He adds that securities firms are also expanding their offerings from predominantly individual equities and margin lending to move into the mutual fund sector. And a further trend is the introduction of many more digital platforms offering their direct B2C models, some only with mutual funds and others presenting the market with more diversified platforms. “With a young, digitally savvy population in Vietnam, it’s no surprise that digital transformation is impacting wealth management,” he says, “and that means the future of the wealth industry here will very much be a combination of the traditional personal advisory model and the digital B2C model.”
A key mission for the foreseeable future is the communication of the firm’s model and its successes. “Our performance across all of our solutions in the last three years has been fantastic, particularly in 2021,” he reports. “Our UCITS fund was up 49.5% versus 37% for the Vietnam Index in 2021, and this year, we started up 5.5% in the first quarter while the market was down marginally. We've been able to consistently deliver outperformance. Now it's a matter of getting these stories into the right circles, including the family offices, wealth platforms, and potential distributors. When we look at our offshore platform, we'd really like to grow our UCITS fund, and that is what we intend to do.”
Domestically, he says the firm’s performance was incredibly strong as well, and VinaCapital will be embarking on a significant marketing campaign to help the emerging middle-class understand the benefits of professional asset management. “Remember, most people here are fairly new to investing. They do not really have much experience with mutual funds, and education is needed to expand their knowledge and build their understanding of the benefits of hiring a trusted advisor to expedite the mission of long-term investing,” he explains. “So, we have been working to make sure that the VinaCapital brand, which is widely respected as an institutional asset management firm, is also understood by local retail investors in Vietnam as a firm that can help them grow their wealth.”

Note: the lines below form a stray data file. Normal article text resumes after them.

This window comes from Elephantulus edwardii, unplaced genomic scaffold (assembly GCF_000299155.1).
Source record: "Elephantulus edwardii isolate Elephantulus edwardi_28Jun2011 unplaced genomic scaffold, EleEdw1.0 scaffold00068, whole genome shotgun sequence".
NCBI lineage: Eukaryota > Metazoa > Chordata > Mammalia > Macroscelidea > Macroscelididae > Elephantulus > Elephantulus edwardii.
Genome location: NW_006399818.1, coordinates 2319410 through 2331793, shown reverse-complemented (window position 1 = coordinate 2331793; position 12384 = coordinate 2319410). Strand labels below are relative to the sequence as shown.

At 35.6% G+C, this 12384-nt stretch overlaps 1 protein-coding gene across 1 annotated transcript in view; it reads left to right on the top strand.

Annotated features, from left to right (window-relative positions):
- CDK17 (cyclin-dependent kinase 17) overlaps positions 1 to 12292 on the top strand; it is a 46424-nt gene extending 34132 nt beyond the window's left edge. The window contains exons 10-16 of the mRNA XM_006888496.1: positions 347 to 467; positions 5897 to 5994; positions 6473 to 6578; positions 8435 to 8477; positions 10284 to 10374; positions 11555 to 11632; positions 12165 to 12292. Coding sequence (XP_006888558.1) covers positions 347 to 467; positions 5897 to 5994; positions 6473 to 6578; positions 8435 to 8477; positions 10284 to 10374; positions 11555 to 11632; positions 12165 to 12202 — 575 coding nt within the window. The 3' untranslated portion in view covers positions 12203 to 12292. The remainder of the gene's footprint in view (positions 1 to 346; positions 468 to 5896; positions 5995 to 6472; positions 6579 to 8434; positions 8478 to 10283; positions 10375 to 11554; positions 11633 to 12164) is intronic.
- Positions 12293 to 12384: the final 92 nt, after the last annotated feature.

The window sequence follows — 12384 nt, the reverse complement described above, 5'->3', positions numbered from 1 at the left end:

The other priority is to boost the corporate sustainability initiative and expand the green energy platform. “This is really an institutional platform where we already have partnerships with large global firms, including EDF of France, and is an area we want to build on and expand the strategic focus from a business perspective and also for the development of Vietnam itself.”
Opening up, ready for the world